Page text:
Traditionally, the instructor initiates and sustains the discussion through questioning and commentary but participant or student-led discussions are techniques increasingly deployed in the college classroom. In the traditional discussion method, the instructor sets the agenda and produces a frame for the conversation either by referring to an agenda already established in a previous class or establishing a new one. The instructor’s job is to prepare students for the discussion, initiate and sustain the conversation, provide a continuous overview regarding progress toward an articulated goal, improvise new directions and reflections when necessary, and provide a summary of what has transpired at the end of the discussion. Linking the discussion explicitly to written work and overarching course objectives makes transparent for students the purpose and value of discussions.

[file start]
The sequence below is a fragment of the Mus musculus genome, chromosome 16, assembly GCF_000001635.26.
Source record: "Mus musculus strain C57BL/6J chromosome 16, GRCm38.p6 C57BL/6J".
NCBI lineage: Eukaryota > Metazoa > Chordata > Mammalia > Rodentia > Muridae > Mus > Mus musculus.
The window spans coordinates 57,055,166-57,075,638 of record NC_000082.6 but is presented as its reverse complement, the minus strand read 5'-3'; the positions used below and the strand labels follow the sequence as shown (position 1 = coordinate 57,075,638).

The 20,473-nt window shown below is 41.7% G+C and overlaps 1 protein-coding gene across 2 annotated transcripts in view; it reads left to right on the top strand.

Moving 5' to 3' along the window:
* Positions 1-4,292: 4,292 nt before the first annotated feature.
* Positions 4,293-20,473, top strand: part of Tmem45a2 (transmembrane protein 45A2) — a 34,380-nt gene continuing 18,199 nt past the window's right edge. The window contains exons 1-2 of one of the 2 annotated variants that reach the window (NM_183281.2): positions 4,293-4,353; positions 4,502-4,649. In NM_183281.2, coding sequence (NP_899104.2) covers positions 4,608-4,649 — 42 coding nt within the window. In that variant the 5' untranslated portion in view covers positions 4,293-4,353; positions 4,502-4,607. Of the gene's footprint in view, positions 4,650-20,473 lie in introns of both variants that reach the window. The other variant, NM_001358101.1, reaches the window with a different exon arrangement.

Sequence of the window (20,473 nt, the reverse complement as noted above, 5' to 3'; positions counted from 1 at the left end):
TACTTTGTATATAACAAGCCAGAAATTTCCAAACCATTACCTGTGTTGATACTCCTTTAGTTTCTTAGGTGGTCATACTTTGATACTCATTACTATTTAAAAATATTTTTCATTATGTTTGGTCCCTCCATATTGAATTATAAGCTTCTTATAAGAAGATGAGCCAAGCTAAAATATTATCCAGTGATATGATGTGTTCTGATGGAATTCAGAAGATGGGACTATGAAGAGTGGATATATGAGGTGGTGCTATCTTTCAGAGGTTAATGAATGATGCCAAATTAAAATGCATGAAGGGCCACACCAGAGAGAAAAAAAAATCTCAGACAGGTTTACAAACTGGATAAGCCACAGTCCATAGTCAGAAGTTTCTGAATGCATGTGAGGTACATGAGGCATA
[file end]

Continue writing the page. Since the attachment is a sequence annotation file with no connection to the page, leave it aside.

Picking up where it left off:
Student-led discussion sessions provide students an opportunity to perform the analytical work of the course in the form of a series of questions prepared in advance. Typically, a student or group of students rotate this responsibility as part of the learning exercises of the course. This may take the form of a ‘low-stakes’ assignment where feedback is given without a grade, or alternatively, a ‘high-stakes’ graded assignment.

In either the case of instructor-led or student-led discussions, preparing students for these activities is an important part of the work. Again, the choice of what role both teacher and student have in this preparatory phase is a matter of choice.

Preparing Students for Discussion:

  1. Instructor issues guidelines in the form of questions posed about the text to be read or problems to engage
  2. Students are assigned rotating responsibilities for preparing discussion questions prior to the beginning of class, either for a teacher or student-led discussion
  3. Students prepare and deliver digitally short ‘response’ papers based on readings and answer questions or other tasks outlined by the instructor prior to the reading assignment. Warning: open-ended response papers are viewed by students as a way of checking on whether they did the reading. If you want them to think about the reading, orient them to that thinking through questions or problems.